“Bill Gode had been doing what I’m doing for decades,” local attorney and community volunteer Dusti Relph says. “Bill just came right into the office and asked if I’d be interested in it. By 2008, I’d settled into the law practice, and I was ready to start giving back to the community and getting more involved in those sorts of things. He caught me at a weak moment.”
Gode began mentoring Relph in 2008, making this her sixth year as one of the event organizers.
“Old Settlers has changed over the years,” Relph says. “People that are on the committee change. Things are coming along, and we’re very excited about that.
“The big thing that we’re excited about is Corydon’s Got Talent. That’s a new thing we’re doing this year—we’ve replaced an afternoon band with a talent contest. It’s open to anyone who has roots in Corydon. We have several contestants lined up, but we’d like to make it a big event.” Jul 28, 2014, 12:43
Drake Hook will be a sophomore this fall at Wayne Community High School. By that time, his father, Brad Hook, a 1983 Wayne graduate, will be on the road from Ohio to Nebraska to Texas for his day job as a professional freelance videographer and photographer, an annual trek for the last five years. To make up for time lost, father and son spent this spring together on the road for the Iowa Swine Jackpot Series, a group of shows across Iowa from the end of April through June 25. It was Drake’s first year of competition, and he could not have hoped for much more.
“Every show, you get a certain amount of points,” Drake says. “If your hog wins its class, or gets in the top five at the end of the show, you get points.”
It’s a bit like the season scoring system in NASCAR. At the end of the year, the person with the most points accumulated wins their class. Jul 21, 2014, 14:20
Jenny Bailey grew up in Pennsylvania, before her family moved to Corydon when she was 13 years old. She is a 1998 graduate of Wayne Community High School, and an Iowa State University graduate in finance. She now lives in Norwalk, with her seven-year-old daughter, Faith, and five-year-old son, Eli. She works at Bankers Trust as a commercial portfolio manager.
“It’s a very traditional, conservative working environment,” Bailey said. “I wear a business suit every day. That’s the culture of banking.”
For her coworkers, regarding her other, less conservative job as a female weightlifter, Bailey said, “It’s very surprising to some folks. There’s been a lot of questions about it, trying to understand the sport—because I’m a professional athlete. There’s a lot of pleasant inquisition about it. The typical response is that they’re intrigued, they’re inspired." Jul 14, 2014, 08:58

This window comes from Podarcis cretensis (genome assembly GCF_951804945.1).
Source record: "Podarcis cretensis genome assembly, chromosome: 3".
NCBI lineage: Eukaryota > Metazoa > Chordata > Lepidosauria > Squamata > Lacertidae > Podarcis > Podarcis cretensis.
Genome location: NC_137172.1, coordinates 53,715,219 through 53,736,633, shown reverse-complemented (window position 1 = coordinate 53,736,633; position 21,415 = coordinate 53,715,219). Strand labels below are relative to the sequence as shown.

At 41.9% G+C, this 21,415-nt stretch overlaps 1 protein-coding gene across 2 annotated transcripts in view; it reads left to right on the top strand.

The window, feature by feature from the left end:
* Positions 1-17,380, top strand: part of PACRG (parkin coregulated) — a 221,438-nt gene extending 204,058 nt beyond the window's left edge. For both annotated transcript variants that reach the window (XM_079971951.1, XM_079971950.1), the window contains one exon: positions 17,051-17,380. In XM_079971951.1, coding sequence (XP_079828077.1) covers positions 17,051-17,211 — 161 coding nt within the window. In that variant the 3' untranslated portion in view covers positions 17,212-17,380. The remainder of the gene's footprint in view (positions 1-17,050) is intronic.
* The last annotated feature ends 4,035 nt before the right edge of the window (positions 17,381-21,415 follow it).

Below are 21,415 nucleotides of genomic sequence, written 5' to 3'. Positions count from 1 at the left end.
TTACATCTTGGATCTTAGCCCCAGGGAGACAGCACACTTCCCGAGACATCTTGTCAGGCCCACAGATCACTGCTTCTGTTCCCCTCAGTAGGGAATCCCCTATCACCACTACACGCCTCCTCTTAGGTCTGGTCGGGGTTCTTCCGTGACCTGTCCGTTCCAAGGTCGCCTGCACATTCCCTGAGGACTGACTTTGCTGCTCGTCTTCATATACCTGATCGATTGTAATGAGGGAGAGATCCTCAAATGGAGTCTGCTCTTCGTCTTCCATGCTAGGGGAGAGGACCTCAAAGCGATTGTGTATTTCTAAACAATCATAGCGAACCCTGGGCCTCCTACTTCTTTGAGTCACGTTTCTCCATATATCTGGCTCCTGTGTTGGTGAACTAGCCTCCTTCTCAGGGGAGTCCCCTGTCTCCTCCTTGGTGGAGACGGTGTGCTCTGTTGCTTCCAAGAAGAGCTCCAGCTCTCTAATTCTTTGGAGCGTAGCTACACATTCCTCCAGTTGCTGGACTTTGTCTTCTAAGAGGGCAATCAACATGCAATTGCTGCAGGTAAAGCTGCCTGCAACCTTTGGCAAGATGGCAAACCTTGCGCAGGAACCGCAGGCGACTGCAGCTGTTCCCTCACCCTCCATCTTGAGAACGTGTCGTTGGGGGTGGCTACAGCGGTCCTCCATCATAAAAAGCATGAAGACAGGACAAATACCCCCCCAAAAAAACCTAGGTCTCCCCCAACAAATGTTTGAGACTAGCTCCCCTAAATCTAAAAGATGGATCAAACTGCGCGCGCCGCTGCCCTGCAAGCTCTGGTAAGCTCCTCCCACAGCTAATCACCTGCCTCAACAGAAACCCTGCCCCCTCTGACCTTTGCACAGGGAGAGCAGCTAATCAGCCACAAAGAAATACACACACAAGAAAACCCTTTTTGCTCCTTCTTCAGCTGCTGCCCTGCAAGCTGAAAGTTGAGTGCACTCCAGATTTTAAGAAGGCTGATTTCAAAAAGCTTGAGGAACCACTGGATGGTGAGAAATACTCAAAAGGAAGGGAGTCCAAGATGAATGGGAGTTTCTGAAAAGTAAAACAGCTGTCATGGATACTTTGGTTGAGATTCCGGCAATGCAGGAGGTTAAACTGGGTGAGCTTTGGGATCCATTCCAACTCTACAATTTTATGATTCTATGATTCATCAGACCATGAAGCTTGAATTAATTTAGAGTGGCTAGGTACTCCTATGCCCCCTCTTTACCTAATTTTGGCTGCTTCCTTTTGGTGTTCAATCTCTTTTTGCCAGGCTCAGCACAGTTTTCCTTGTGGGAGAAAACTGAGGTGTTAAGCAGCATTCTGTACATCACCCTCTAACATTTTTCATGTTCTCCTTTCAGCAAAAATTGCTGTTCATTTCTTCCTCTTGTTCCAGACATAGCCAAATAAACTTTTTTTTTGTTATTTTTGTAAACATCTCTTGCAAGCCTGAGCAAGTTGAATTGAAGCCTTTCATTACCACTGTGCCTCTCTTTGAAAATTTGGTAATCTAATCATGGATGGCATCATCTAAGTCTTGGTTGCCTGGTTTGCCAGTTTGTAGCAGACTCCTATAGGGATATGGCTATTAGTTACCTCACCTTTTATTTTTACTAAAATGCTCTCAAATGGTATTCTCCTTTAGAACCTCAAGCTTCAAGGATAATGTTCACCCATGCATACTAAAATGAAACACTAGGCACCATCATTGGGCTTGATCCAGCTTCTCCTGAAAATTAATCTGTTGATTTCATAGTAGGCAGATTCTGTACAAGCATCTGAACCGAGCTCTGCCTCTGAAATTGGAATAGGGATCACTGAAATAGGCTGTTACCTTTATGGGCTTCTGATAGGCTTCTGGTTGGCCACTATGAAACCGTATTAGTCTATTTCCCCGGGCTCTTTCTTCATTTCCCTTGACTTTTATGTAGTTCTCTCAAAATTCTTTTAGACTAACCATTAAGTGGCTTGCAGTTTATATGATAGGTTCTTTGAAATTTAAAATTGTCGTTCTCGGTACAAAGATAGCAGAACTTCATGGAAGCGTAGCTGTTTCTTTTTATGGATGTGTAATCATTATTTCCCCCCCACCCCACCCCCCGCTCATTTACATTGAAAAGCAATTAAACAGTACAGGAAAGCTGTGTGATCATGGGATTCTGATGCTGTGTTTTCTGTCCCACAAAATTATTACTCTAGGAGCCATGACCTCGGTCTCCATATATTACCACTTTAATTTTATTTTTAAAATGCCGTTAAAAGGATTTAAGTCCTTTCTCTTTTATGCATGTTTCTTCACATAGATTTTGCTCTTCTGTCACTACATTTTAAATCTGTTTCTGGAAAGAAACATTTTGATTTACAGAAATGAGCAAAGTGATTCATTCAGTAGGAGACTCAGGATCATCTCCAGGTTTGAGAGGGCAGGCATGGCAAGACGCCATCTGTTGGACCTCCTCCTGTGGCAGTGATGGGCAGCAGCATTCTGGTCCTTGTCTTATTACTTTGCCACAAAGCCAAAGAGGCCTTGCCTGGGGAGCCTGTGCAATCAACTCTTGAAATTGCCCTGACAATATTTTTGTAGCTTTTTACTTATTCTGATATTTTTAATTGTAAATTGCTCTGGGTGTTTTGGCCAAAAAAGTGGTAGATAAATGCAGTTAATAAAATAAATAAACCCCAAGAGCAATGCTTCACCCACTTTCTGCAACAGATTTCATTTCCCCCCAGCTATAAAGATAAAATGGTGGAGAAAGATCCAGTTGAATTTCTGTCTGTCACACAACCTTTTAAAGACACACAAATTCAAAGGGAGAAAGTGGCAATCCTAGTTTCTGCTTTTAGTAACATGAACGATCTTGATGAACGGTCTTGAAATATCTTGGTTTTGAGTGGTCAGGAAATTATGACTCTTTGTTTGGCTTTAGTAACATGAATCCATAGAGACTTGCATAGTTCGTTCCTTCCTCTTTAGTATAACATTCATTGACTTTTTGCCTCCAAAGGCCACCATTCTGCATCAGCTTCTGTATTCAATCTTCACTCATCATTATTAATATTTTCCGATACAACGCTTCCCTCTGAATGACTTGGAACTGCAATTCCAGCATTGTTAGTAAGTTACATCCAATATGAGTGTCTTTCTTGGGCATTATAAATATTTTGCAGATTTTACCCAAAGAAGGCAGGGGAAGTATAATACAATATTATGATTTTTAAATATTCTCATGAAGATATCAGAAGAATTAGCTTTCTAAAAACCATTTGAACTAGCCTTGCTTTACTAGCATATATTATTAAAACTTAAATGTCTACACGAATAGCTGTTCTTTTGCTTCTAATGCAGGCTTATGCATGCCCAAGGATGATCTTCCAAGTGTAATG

1957 Iowa State grads pictured above, from left: John Harman, Roger Winslow, Bill Gode and Harriet Gustafson. Photo by Jason Selby
In 1957, four prominent figures that still live and work in the Corydon area graduated from Iowa State College of Agriculture & Mechanic Arts: Bill Gode, Dr. John Harman, Harriet Gustafson and Roger Winslow. They sat down to reminisce last week at Winslow’s office in the Thatcher Implement building.
When students in their time graduated from high school, they could go straight to college—there were no entrance exams.
“As a result, lots of kids landed at Iowa State or Iowa or wherever,” Winslow said. “In freshman year, because they were overcrowded and living in the hallways and lounges—with a vengeance, [college administration] tried to flunk out half the freshman class. And they were pretty successful at it.” Jul 10, 2014, 11:18
On June 23, KCCI Channel 8 aired a story on the Pioneer Cemetery Commission. Above, front row, from left: KCCI reporter Eric Hansen, KCCI cameraman Glen Beirman, Jill Henkle, Rita Arnold, Jeannie Jackson and Dick Cunningham. Back row, from left: Cary DeVore, Brenda DeVore, Dale Clark and Frank Snook.
Brenda DeVore, manager of Prairie Trails Museum in Corydon, helped to found the Wayne County Pioneer Cemetery Commission in 2010. The current president, Dale Clark, with his son, Daniel, had reclaimed the lost cemetery of Dodrill near Promise City a few years before that—the land had been farmed over, the grave markers removed. Clark’s interest was in Native American artifacts, before he started work on pioneer cemeteries. A love of history brought the group together, and defines its mission.
“Lois Keho, who recently passed away, had been interested in a cemetery commission for a very long time,” DeVore says. “She was thrilled, and she was our first president. To do it correctly, we went before the [Wayne County] Board of Supervisors and we were established in December of 2010 through a resolution. I guess I’ve just always had an interest in cemeteries, because there are always so many stories there. [And] some of those stones are just beautiful—such artwork." Jun 30, 2014, 09:06